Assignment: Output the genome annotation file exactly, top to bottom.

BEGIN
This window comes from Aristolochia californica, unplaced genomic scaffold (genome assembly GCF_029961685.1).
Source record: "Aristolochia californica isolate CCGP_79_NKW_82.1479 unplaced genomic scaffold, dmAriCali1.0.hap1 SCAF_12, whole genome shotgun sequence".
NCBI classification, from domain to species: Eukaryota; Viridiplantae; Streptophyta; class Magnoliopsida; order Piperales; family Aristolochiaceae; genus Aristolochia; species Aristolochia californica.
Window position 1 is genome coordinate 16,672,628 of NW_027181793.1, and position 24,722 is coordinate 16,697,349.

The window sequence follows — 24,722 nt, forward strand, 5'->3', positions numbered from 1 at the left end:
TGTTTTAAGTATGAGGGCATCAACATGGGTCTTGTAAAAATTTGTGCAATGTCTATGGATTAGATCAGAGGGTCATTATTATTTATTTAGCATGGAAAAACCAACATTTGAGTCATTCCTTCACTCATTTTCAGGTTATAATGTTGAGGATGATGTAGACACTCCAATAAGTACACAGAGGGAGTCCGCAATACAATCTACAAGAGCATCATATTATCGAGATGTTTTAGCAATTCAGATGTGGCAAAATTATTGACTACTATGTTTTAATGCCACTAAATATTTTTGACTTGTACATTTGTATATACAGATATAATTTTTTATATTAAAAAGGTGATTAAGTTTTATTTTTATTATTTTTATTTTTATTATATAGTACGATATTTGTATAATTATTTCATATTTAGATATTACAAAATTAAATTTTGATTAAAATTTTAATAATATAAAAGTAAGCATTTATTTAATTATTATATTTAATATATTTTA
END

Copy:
This window comes from Aristolochia californica, unplaced genomic scaffold (genome assembly GCF_029961685.1).
Source record: "Aristolochia californica isolate CCGP_79_NKW_82.1479 unplaced genomic scaffold, dmAriCali1.0.hap1 SCAF_12, whole genome shotgun sequence".
NCBI classification, from domain to species: Eukaryota; Viridiplantae; Streptophyta; class Magnoliopsida; order Piperales; family Aristolochiaceae; genus Aristolochia; species Aristolochia californica.
Window position 1 is genome coordinate 16,672,628 of NW_027181793.1, and position 24,722 is coordinate 16,697,349.

The window sequence follows — 24,722 nt, forward strand, 5'->3', positions numbered from 1 at the left end:
TGTTTTAAGTATGAGGGCATCAACATGGGTCTTGTAAAAATTTGTGCAATGTCTATGGATTAGATCAGAGGGTCATTATTATTTATTTAGCATGGAAAAACCAACATTTGAGTCATTCCTTCACTCATTTTCAGGTTATAATGTTGAGGATGATGTAGACACTCCAATAAGTACACAGAGGGAGTCCGCAATACAATCTACAAGAGCATCATATTATCGAGATGTTTTAGCAATTCAGATGTGGCAAAATTATTGACTACTATGTTTTAATGCCACTAAATATTTTTGACTTGTACATTTGTATATACAGATATAATTTTTTATATTAAAAAGGTGATTAAGTTTTATTTTTATTATTTTTATTTTTATTATATAGTACGATATTTGTATAATTATTTCATATTTAGATATTACAAAATTAAATTTTGATTAAAATTTTAATAATATAAAAGTAAGCATTTATTTAATTATTATATTTAATATATTTTA